Reproducibility is one of the great strengths of the hard sciences. Put simply, it is a system of self-enquiry anchored by precise measurements that yield quantitative results within a shared model of understanding. Transparency between researchers ensures that other scientists can read a study, understand their methods, reanalyze their data, and conduct replication studies. So when research doesn’t live up to these standards, scientists become suspicious, which is why recent claimed breakthroughs in high-temperature superconductors start raising red flags.
We should point out in advance that the investigation is still ongoing. Scientific articles have been withdrawn, inconsistencies and errors have been acknowledged, and allegations of plagiarism have been raised. We don’t know the whole truth yet, but the process works and we will find it eventually. We should soon know if there are acceptable explanations for apparent anomalies, or if a broader swath of untruths is being purged from the scientific literature.
The holy grail of superconductors
In 2020, Professor Ranga Dias’ research group published an article in the prestigious journal Nature. In it, they claimed to have found a new material that is superconducting at around room temperature. In the 120 years since superconductivity (the ability to perfectly transmit electricity without resistance) was first observed, every known superconductor required a low temperature to function. Mercury was the first, and it only becomes superconducting when it is colder than five Kelvin above absolute zero. (5K is -451°F.)
During the 20th century researchers found superconductors that could withstand increasing temperatures: 10 K, 25 K and up to 150 K (-190 °F). Progress stalled before a superconductor was found that could withstand room temperatures of around 295 K (70 °F). Dias’ work was a breakthrough.
The discovery came with a caveat. While the new material – carbonaceous sulfur hydride (CSH) – remained superconducting at room temperature, it only did so under enormous pressures of more than two million atmospheres. (To put that in perspective, the air pressure around us is about one atmosphere.) Days ago, the Dias group announced another room-temperature superconductor: lutetium hydride doped with nitrogen (NLH). It is said to be superconducting at room temperature under a pressure of only ten thousand atmospheres. In theory, this is another big step towards a practical superconductor. But the announcement was met with more skepticism than applause.
Shortly after 2020 Nature Papers, independent expert physicists led by Professor Jorge Hirsch set out to test Dias’ work themselves. (For brevity, we’ll call them “replicators.”) They performed a thorough reanalysis, focusing primarily on the data in the paper but eventually also looking at other related work by the same authors. Their results uncovered startling anomalies in the data supposedly proving superconductivity.
The details are complex, but essentially, the replicators discovered that the mathematical patterns (signal vs. noise) in the data could not be obtained as Dias’ team claimed. In a written response, Dias modified the description of his analysis technique. The replicators tried that too, also without success. Thus, even under the changed analysis, the reported signal was still anomalous.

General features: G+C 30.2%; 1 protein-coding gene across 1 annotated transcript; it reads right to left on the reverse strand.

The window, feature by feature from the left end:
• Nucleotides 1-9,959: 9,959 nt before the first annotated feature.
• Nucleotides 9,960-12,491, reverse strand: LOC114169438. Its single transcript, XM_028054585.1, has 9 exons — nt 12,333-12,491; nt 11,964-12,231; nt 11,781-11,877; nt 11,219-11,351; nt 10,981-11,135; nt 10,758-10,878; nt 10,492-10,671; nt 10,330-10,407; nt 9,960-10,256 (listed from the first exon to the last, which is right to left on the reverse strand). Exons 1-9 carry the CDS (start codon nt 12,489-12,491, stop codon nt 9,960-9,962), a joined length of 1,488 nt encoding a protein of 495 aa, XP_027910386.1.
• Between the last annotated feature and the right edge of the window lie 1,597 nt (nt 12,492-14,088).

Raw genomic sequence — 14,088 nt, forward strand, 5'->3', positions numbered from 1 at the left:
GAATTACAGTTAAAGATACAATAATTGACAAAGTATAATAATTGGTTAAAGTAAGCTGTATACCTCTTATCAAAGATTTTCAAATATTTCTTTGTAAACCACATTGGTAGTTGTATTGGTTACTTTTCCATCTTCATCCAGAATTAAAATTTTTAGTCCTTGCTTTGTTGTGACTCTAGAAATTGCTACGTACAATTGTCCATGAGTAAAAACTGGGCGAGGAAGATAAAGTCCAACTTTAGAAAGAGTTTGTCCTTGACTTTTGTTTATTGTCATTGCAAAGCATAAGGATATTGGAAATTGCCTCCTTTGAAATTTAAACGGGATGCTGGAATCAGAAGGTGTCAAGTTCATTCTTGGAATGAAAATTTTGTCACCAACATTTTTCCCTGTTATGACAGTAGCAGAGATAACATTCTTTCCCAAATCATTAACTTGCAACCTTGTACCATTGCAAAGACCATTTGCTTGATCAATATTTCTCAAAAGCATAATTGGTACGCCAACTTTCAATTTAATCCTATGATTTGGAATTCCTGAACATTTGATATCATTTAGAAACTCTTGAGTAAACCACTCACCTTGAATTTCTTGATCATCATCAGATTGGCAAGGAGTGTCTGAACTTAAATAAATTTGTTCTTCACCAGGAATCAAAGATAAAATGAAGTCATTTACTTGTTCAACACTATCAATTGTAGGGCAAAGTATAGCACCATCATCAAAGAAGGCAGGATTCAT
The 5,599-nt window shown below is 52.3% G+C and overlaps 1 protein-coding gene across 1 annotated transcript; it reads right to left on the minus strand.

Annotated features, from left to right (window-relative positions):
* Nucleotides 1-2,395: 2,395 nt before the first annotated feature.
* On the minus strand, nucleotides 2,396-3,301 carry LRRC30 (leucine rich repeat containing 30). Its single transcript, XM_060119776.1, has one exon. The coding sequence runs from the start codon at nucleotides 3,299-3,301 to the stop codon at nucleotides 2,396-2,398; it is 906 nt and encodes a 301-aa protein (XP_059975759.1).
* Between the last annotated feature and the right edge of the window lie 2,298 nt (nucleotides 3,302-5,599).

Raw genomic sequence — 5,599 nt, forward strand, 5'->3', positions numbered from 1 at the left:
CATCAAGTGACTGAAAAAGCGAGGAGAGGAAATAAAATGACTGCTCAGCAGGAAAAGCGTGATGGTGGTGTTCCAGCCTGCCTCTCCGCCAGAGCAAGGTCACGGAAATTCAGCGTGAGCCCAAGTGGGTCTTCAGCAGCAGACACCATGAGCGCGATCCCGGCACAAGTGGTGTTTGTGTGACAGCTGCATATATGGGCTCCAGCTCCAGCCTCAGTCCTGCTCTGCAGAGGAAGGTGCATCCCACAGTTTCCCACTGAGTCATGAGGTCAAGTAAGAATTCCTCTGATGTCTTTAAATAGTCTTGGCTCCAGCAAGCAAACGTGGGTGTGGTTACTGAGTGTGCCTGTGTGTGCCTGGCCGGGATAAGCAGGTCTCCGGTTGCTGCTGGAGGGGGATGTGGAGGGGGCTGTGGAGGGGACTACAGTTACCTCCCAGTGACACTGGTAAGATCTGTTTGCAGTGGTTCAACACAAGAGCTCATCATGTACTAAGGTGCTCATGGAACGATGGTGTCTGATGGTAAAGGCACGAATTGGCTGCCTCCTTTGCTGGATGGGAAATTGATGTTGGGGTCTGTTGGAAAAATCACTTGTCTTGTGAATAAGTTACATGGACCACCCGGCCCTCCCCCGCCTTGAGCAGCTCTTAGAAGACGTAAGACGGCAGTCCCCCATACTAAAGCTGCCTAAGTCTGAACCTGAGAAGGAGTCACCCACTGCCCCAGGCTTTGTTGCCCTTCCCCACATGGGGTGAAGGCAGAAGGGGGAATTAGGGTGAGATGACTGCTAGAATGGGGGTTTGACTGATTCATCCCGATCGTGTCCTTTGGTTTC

Unfortunately, the replicators came to the conclusion that it was a third analysis technique was consistent with the published data: it could have been created by combining a noiseless pure signal with some kind of artificial noise, and then even more noise could be added. (Here’s the full technical explanation.) But there’s a problem with this “technique”: It’s simple data fabrication.
Things are beginning to unravel
The Replicators found more warning signs. Hirsch looked up a 2009 paper on superconductivity led by one of Dias’ collaborators in 2020 Nature Paper. Hirsch requested the original data (which was not met), but it inspired one of the 2009 paper’s co-authors to verify the data himself. Physicist James Hamlin says he expected to exonerate the work he was involved in, but came to believe the data was actually tampered with.
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As a result, the paper was soon withdrawn, with official statements that “some if not all” of the results were due to “a subtle experimental artifact”, that some of the data “were not accurately reported” and that the most recent measurements found “none Evidence” for the discovery claimed in the newspaper.
Hamlin looked further and found additional problems in Dias’ work. He independently reported anomalies in 2020 Nature paper which has also been formally withdrawn. Hamlin claimed, and others confirmed, that several parts of Dias’s dissertation appear to be a plagiarism of Hamlin’s own dissertation. He alerted the authors of another of Dias’ major studies that it also appeared to contain plagiarized material. One of the authors of that study looked at the evidence, couldn’t find a plausible explanation, and then requested that it be withdrawn. It is currently under investigation by the publisher.
Finally, experimental replication studies of Dias’ CSH superconductor work — asking not whether the reported data were anomalous, but whether other scientists could independently synthesize a similar sample and reproduce the superconductivity experiment — have failed. Theorists weren’t lucky either.
A great mess
As of March 2023, the superconductor discoveries – if we can actually use that word – will be verified by other scientists. So far, two papers have been withdrawn and a third is under investigation. Further allegations of plagiarism seem convincing, but are rejected. Replication experiments failed. Regardless of the final verdict, there is a silver lining: the introspective and self-critical nature of the scholarly inquiry works as intended.